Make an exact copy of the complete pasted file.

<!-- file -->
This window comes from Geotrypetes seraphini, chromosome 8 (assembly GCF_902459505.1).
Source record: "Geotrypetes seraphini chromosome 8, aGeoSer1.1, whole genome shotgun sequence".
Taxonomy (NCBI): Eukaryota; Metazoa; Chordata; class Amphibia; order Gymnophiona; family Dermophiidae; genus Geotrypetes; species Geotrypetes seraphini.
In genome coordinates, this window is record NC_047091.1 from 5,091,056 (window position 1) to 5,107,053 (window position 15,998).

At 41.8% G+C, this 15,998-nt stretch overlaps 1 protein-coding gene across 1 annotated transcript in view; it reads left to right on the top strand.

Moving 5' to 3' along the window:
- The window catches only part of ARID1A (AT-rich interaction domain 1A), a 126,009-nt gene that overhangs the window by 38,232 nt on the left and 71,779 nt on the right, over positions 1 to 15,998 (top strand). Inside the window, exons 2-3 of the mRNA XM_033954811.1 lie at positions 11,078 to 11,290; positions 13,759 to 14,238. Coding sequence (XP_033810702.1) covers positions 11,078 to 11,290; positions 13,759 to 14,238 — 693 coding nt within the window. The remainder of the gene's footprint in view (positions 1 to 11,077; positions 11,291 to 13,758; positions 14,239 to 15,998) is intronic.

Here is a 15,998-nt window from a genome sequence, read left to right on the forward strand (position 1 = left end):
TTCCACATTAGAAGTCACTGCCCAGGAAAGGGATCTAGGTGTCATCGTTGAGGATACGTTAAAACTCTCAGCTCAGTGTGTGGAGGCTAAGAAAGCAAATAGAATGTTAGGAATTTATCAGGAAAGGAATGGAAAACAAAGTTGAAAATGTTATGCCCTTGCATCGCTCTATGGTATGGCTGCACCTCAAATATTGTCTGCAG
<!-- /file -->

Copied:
This window comes from Geotrypetes seraphini, chromosome 8 (assembly GCF_902459505.1).
Source record: "Geotrypetes seraphini chromosome 8, aGeoSer1.1, whole genome shotgun sequence".
Taxonomy (NCBI): Eukaryota; Metazoa; Chordata; class Amphibia; order Gymnophiona; family Dermophiidae; genus Geotrypetes; species Geotrypetes seraphini.
In genome coordinates, this window is record NC_047091.1 from 5,091,056 (window position 1) to 5,107,053 (window position 15,998).

At 41.8% G+C, this 15,998-nt stretch overlaps 1 protein-coding gene across 1 annotated transcript in view; it reads left to right on the top strand.

Moving 5' to 3' along the window:
- The window catches only part of ARID1A (AT-rich interaction domain 1A), a 126,009-nt gene that overhangs the window by 38,232 nt on the left and 71,779 nt on the right, over positions 1 to 15,998 (top strand). Inside the window, exons 2-3 of the mRNA XM_033954811.1 lie at positions 11,078 to 11,290; positions 13,759 to 14,238. Coding sequence (XP_033810702.1) covers positions 11,078 to 11,290; positions 13,759 to 14,238 — 693 coding nt within the window. The remainder of the gene's footprint in view (positions 1 to 11,077; positions 11,291 to 13,758; positions 14,239 to 15,998) is intronic.

Here is a 15,998-nt window from a genome sequence, read left to right on the forward strand (position 1 = left end):
TTCCACATTAGAAGTCACTGCCCAGGAAAGGGATCTAGGTGTCATCGTTGAGGATACGTTAAAACTCTCAGCTCAGTGTGTGGAGGCTAAGAAAGCAAATAGAATGTTAGGAATTTATCAGGAAAGGAATGGAAAACAAAGTTGAAAATGTTATGCCCTTGCATCGCTCTATGGTATGGCTGCACCTCAAATATTGTCTGCAG